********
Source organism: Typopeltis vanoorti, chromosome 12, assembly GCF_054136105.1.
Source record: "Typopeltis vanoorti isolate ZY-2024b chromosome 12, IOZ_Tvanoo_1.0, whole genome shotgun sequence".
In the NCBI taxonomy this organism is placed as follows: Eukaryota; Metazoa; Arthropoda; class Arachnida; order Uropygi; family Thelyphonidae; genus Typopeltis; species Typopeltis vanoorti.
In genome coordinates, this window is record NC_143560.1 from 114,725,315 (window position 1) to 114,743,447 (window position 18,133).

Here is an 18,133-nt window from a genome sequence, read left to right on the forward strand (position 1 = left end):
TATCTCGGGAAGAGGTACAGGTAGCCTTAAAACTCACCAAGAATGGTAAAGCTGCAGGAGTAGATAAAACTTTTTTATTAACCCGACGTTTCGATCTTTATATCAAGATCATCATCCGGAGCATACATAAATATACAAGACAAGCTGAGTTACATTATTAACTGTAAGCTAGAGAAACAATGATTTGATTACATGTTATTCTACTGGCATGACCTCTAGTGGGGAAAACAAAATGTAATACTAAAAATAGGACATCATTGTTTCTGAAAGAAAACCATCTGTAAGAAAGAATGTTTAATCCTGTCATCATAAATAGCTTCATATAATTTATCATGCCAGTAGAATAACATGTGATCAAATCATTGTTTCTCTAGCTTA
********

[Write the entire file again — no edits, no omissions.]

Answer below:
Source organism: Typopeltis vanoorti, chromosome 12, assembly GCF_054136105.1.
Source record: "Typopeltis vanoorti isolate ZY-2024b chromosome 12, IOZ_Tvanoo_1.0, whole genome shotgun sequence".
In the NCBI taxonomy this organism is placed as follows: Eukaryota; Metazoa; Arthropoda; class Arachnida; order Uropygi; family Thelyphonidae; genus Typopeltis; species Typopeltis vanoorti.
In genome coordinates, this window is record NC_143560.1 from 114,725,315 (window position 1) to 114,743,447 (window position 18,133).

Here is an 18,133-nt window from a genome sequence, read left to right on the forward strand (position 1 = left end):
TATCTCGGGAAGAGGTACAGGTAGCCTTAAAACTCACCAAGAATGGTAAAGCTGCAGGAGTAGATAAAACTTTTTTATTAACCCGACGTTTCGATCTTTATATCAAGATCATCATCCGGAGCATACATAAATATACAAGACAAGCTGAGTTACATTATTAACTGTAAGCTAGAGAAACAATGATTTGATTACATGTTATTCTACTGGCATGACCTCTAGTGGGGAAAACAAAATGTAATACTAAAAATAGGACATCATTGTTTCTGAAAGAAAACCATCTGTAAGAAAGAATGTTTAATCCTGTCATCATAAATAGCTTCATATAATTTATCATGCCAGTAGAATAACATGTGATCAAATCATTGTTTCTCTAGCTTA